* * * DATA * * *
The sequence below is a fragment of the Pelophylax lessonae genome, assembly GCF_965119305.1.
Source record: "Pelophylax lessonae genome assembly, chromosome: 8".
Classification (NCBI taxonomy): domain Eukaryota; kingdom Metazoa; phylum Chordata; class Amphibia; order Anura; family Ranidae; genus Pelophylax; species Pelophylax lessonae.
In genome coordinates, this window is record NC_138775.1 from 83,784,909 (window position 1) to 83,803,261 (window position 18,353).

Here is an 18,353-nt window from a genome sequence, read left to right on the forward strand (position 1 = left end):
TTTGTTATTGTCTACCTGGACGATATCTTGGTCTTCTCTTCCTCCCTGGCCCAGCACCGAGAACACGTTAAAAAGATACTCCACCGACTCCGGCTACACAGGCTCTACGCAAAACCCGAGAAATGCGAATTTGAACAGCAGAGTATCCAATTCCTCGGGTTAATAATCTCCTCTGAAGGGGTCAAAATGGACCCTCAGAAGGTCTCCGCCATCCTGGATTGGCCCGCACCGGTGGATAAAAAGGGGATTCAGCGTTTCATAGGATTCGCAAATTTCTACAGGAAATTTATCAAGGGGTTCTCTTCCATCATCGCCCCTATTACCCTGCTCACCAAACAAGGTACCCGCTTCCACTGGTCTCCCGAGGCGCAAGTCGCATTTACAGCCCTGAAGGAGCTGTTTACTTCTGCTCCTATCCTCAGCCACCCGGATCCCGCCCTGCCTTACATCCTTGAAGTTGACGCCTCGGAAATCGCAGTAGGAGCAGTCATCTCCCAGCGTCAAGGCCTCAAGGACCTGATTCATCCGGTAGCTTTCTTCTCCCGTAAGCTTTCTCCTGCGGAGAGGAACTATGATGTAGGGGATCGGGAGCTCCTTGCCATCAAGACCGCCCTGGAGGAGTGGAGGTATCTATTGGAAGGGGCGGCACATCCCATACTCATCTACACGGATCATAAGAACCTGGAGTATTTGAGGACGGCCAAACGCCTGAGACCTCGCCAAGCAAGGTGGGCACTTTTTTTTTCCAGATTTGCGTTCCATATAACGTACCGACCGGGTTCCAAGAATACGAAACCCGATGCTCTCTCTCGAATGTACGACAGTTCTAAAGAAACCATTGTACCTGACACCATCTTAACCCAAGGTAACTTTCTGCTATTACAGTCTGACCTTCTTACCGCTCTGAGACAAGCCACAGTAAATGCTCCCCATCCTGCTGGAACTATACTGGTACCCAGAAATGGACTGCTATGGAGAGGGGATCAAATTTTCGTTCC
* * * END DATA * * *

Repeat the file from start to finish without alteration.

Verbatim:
The sequence below is a fragment of the Pelophylax lessonae genome, assembly GCF_965119305.1.
Source record: "Pelophylax lessonae genome assembly, chromosome: 8".
Classification (NCBI taxonomy): domain Eukaryota; kingdom Metazoa; phylum Chordata; class Amphibia; order Anura; family Ranidae; genus Pelophylax; species Pelophylax lessonae.
In genome coordinates, this window is record NC_138775.1 from 83,784,909 (window position 1) to 83,803,261 (window position 18,353).

Here is an 18,353-nt window from a genome sequence, read left to right on the forward strand (position 1 = left end):
TTTGTTATTGTCTACCTGGACGATATCTTGGTCTTCTCTTCCTCCCTGGCCCAGCACCGAGAACACGTTAAAAAGATACTCCACCGACTCCGGCTACACAGGCTCTACGCAAAACCCGAGAAATGCGAATTTGAACAGCAGAGTATCCAATTCCTCGGGTTAATAATCTCCTCTGAAGGGGTCAAAATGGACCCTCAGAAGGTCTCCGCCATCCTGGATTGGCCCGCACCGGTGGATAAAAAGGGGATTCAGCGTTTCATAGGATTCGCAAATTTCTACAGGAAATTTATCAAGGGGTTCTCTTCCATCATCGCCCCTATTACCCTGCTCACCAAACAAGGTACCCGCTTCCACTGGTCTCCCGAGGCGCAAGTCGCATTTACAGCCCTGAAGGAGCTGTTTACTTCTGCTCCTATCCTCAGCCACCCGGATCCCGCCCTGCCTTACATCCTTGAAGTTGACGCCTCGGAAATCGCAGTAGGAGCAGTCATCTCCCAGCGTCAAGGCCTCAAGGACCTGATTCATCCGGTAGCTTTCTTCTCCCGTAAGCTTTCTCCTGCGGAGAGGAACTATGATGTAGGGGATCGGGAGCTCCTTGCCATCAAGACCGCCCTGGAGGAGTGGAGGTATCTATTGGAAGGGGCGGCACATCCCATACTCATCTACACGGATCATAAGAACCTGGAGTATTTGAGGACGGCCAAACGCCTGAGACCTCGCCAAGCAAGGTGGGCACTTTTTTTTTCCAGATTTGCGTTCCATATAACGTACCGACCGGGTTCCAAGAATACGAAACCCGATGCTCTCTCTCGAATGTACGACAGTTCTAAAGAAACCATTGTACCTGACACCATCTTAACCCAAGGTAACTTTCTGCTATTACAGTCTGACCTTCTTACCGCTCTGAGACAAGCCACAGTAAATGCTCCCCATCCTGCTGGAACTATACTGGTACCCAGAAATGGACTGCTATGGAGAGGGGATCAAATTTTCGTTCC